Abstract: The goal of this paper is to show that the Common Slavic monophthongization of diphthongs was a much more uniform process than has been thought. There are two main types of rules, depending on whether the two moraic components of the diphthong have a pure sonority contrast (± consonantal or ± high) or a sonority contrast in addition to one of nasality or front/back. In the case of the pure sonority contrast, one of the input moras becomes the moraic unit of the new two-mora monophthong. The question of whether it is the first or second mora depends on the sonority distance between the diphthongal components; in the unmarked case of lesser sonority distance, the second component is generalized in the monophthong, but a greater sonority distance causes the first component to become the moraic unit of the monophthong. When the diphthongal contrast involves sonority plus nasality or front/back, the non-nasal or back component first experiences assimilation to nasality or frontness and then serves as the moraic model for the resulting monophthong. These two basic rule types can be readily applied to both glide and nasal diphthongs, with the proviso that non-high vowels must be considered low (ä, a), rather than the traditionally assumed mid vowels (e, o). However, in the case of liquid diphthongs, there is an important difference of relative chronology between southern and northern zones. Southern zones experience the change of short vowels to mid only after the monophthongization of liquid diphthongs, while the northern zones first undergo the change of short vowel > mid, and only then monophthongize the liquid diphthongs. The presence of unchanged low and high vowels (*tart and *turt) accounts for the southern reflexes, while the new mid vowel combinations of the North (*tort and *tərt) account for the northern results. Thus, virtually all of the diphthongal reflexes of Slavic can be explained by: 1) recognizing differing monophthongization rules for pure sonority contrasts, as contrasted with sonority in combination with nasality or front/back; and 2) recognizing the differing northern and southern relative chronologies for monophthongization and short vowel > mid in the last set of diphthongs to monophthongize, which are the liquids.
The Assignment of Gender and Declension to Russian Nouns in Soft Consonants: Predictability and Rule Interaction
Abstract: This paper investigates the predictability of gender and declension of Russian nouns ending in soft consonants. It is argued that morphologically complex nouns and nouns denoting animates show nearly full predictability. For simplex inanimate nouns, clear statistical tendencies are documented based on stress patterns and the quality of the penultimate and final segments of the stem. In addition to explicating morphological, semantic, and phonological generalizations, the paper offers a detailed investigation of their interaction, for which an assignment hierarchy is advanced. The assignment of gender and declension is shown to be systematic and well behaved in that highly ranked generalizations consistently take precedence over those further down.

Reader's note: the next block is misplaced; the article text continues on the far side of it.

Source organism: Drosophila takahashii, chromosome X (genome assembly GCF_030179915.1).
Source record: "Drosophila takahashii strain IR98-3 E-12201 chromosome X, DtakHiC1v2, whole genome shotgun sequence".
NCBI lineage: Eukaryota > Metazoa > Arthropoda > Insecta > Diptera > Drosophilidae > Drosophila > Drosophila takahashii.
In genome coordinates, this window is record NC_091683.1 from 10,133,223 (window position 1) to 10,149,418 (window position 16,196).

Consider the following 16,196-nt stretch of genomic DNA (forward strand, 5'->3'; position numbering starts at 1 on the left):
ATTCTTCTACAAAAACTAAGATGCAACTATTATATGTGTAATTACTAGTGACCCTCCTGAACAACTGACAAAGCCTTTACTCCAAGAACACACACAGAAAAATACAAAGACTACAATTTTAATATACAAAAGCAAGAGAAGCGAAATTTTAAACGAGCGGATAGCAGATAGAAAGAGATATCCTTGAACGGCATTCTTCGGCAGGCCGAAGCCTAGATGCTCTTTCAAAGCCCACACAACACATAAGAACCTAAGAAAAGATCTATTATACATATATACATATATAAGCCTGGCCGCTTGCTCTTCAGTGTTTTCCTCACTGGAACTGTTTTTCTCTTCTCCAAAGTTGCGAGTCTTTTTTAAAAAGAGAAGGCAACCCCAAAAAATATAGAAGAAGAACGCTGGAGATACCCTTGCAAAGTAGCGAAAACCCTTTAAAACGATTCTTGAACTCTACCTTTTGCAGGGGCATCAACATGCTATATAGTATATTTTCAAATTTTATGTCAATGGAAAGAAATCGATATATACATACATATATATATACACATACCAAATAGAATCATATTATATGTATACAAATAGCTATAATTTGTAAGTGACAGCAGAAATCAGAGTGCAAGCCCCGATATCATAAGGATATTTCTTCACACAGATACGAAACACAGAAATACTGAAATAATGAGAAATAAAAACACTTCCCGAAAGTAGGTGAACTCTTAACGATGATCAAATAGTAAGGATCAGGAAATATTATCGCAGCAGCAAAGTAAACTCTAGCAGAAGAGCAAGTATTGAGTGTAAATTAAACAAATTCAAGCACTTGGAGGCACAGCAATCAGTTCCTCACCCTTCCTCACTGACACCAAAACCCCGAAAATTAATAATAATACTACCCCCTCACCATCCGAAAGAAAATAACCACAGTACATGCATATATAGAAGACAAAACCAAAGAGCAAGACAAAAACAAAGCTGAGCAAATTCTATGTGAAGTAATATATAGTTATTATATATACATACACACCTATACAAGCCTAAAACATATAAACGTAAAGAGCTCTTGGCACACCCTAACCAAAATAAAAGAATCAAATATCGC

The Lemkos' Affricates: Phonetic, Perceptual, and Sociolinguistic Implications
Abstract: The Lemkos are one of a number of Ruthenian peoples inhabiting the Carpathian mountains. Their language belongs to the group of Southwest Ukrainian dialects. In the late 1940s, immediately following the second World War, most of the Lemkos were forced to abandon their homeland in the Beskid Niski, a Carpathian range between the Tatras and the Bieszczady, which forms part of the border between Poland and Slovakia. Many of them were sent to areas in Western Poland that had been part of Germany before the war, while the rest ended up in the Soviet Union. In the past couple of decades, many Lemkos have returned to the Beskid Niski. While the speech of the Lemkos before World War II was well documented in the works of Zdzisław Stieber, this author is unaware of any works examining the linguistic effects of their resettlement in Polish-speaking areas. This paper provides an acoustic phonetic characterization of the Lemkos’ voiceless affricates both in their own dialect and when they speak Polish, focusing on the distinction between the palato-alveolar /tʃ/ and the alveolo-palatal /tɕ/. An examination of the dental affricate [ts] is added for descriptive purposes, but this segment remains outside the contrast under study. The paper will go on to discuss the perceptual implications of the contrast, variation among speakers, and related sociolinguistic implications.